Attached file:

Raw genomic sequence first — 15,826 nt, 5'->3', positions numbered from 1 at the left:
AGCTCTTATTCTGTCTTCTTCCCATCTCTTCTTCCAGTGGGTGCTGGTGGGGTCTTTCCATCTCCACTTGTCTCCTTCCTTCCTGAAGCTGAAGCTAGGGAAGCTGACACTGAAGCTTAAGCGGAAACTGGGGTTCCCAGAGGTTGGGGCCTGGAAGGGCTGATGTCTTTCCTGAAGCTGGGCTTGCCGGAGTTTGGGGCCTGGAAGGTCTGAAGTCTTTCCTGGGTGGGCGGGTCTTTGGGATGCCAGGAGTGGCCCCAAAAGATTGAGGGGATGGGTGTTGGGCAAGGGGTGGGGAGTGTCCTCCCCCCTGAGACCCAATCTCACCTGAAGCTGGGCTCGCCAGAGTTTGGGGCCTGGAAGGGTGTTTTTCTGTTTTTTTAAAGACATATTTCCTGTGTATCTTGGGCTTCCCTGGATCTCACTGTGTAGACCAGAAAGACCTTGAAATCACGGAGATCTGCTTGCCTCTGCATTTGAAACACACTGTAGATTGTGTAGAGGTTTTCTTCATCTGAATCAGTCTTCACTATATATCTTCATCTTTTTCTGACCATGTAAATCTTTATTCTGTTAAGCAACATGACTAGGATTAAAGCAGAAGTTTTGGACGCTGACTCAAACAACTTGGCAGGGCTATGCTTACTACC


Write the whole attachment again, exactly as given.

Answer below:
Raw genomic sequence first — 15,826 nt, 5'->3', positions numbered from 1 at the left:
AGCTCTTATTCTGTCTTCTTCCCATCTCTTCTTCCAGTGGGTGCTGGTGGGGTCTTTCCATCTCCACTTGTCTCCTTCCTTCCTGAAGCTGAAGCTAGGGAAGCTGACACTGAAGCTTAAGCGGAAACTGGGGTTCCCAGAGGTTGGGGCCTGGAAGGGCTGATGTCTTTCCTGAAGCTGGGCTTGCCGGAGTTTGGGGCCTGGAAGGTCTGAAGTCTTTCCTGGGTGGGCGGGTCTTTGGGATGCCAGGAGTGGCCCCAAAAGATTGAGGGGATGGGTGTTGGGCAAGGGGTGGGGAGTGTCCTCCCCCCTGAGACCCAATCTCACCTGAAGCTGGGCTCGCCAGAGTTTGGGGCCTGGAAGGGTGTTTTTCTGTTTTTTTAAAGACATATTTCCTGTGTATCTTGGGCTTCCCTGGATCTCACTGTGTAGACCAGAAAGACCTTGAAATCACGGAGATCTGCTTGCCTCTGCATTTGAAACACACTGTAGATTGTGTAGAGGTTTTCTTCATCTGAATCAGTCTTCACTATATATCTTCATCTTTTTCTGACCATGTAAATCTTTATTCTGTTAAGCAACATGACTAGGATTAAAGCAGAAGTTTTGGACGCTGACTCAAACAACTTGGCAGGGCTATGCTTACTACC